And Now We Have Everything: On Motherhood Before I Was Ready by Meaghan O’Connell
My rating: 4 of 5 stars
Received: Hachette Book Group Canada
Published: April 10th, 2018
Publisher: Little, Brown and Company
Recommended Age: 15+
Genres & Themes: Adult, Memoir, Non-Fiction, Parenting, Childbirth, Relationships
And Now We Have Everything is O’Connell’s brave exploration of transitioning into motherhood as a fledgling young adult. With her dark humor and hair-trigger B.S. detector, O’Connell addresses the pervasive imposter syndrome that comes with unplanned pregnancy, the second adolescence of a changing postpartum body, the problem of sex post-baby, the weird push to make “mom friends,” and the fascinating strangeness of stepping into a new, not-yet-comfortable identity.
If you’re wondering if this book can be enjoyed by people who have not given birth – why, yes, it can! I haven’t and found this to be so interesting I am now actively looking for other memoirs such as this one (though perhaps a little more uplifting this time around).
I first noticed this book after reading a popular reviewer’s review of it and immediately requested it. I am constantly looking for original reads, and because I’d never read about pregnancy and motherhood before, I had a feeling this one would be a breath of fresh air.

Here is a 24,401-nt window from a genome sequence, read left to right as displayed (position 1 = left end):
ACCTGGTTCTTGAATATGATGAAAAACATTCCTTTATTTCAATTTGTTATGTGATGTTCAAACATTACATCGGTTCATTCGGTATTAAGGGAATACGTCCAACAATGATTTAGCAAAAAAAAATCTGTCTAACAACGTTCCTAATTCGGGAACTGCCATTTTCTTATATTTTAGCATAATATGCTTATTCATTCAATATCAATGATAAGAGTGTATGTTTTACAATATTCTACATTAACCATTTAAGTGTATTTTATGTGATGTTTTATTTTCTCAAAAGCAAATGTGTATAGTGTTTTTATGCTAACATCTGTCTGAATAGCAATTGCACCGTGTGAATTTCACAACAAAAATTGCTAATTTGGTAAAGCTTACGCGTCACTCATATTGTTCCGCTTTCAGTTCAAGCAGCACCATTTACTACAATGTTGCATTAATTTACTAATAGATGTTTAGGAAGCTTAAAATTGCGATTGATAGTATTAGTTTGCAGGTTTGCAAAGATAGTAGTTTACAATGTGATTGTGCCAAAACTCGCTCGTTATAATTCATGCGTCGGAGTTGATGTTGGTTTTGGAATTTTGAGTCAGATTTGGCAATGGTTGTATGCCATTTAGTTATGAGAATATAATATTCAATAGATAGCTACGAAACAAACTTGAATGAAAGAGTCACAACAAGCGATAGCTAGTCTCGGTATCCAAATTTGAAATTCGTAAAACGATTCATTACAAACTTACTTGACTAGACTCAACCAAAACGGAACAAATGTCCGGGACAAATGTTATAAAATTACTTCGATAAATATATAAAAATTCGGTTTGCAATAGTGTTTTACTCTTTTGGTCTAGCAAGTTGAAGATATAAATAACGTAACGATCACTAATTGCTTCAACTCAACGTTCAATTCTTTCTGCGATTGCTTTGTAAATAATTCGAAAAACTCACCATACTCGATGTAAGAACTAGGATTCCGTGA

It’s not as though I thought I knew everything (at only 21) about the experience of giving birth and caring for a baby, but I’ve seen enough Grey’s Anatomy episodes to at least assume some things. Boy was I wrong to do that. Granted, O’Connell’s experience was mostly negative—not all women have complications—and the aftermath hard on her (even though she loves her baby), but you do gain insight regardless.
Honestly, now I have to read a book about someone who gave birth easily because this is so honest and raw and anti-sugarcoating that it has turned me off getting pregnant in the future. I loved it—it’s well written, different and a page-turner—but I can’t possibly look at childbirth without wincing right now. It’s terrifying. O’Connell literally wanted to die from the pain, whereas everyone in the room was looking at her like it was all normal. I wanted to punch the doctor and interns on her behalf! Her fiancé too.
But, again, the author does say everyone’s experience is different and proves this to us via her interactions with a new friend she makes. Just… maybe don’t read this book if you’re about to give birth yourself? Not for the faint of heart either.
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Love the review, I will try and find the book to read it .
If you’re interested in books on childbirth, give the books below a read. I did my master thesis on the social aspects of postnatal depression and these books were full of information and also easy and more or less enjoyable to read (not including the cringing parts and the parts where you just want to murder the opposite sex :D)
“Get Me Out: A History of Childbirth from the Garden of Eden to the Sperm Bank” by Randi Hutter Epstein – loved this one!
“Shattered: Modern Motherhood and the Illusion of Equality” by Rebecca Asher
“The Conflict: How Modern Motherhood Undermines the Status of Women” by Elisabeth Badinter
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Thanks for the recs! I am looking them up on Goodreads as we speak :))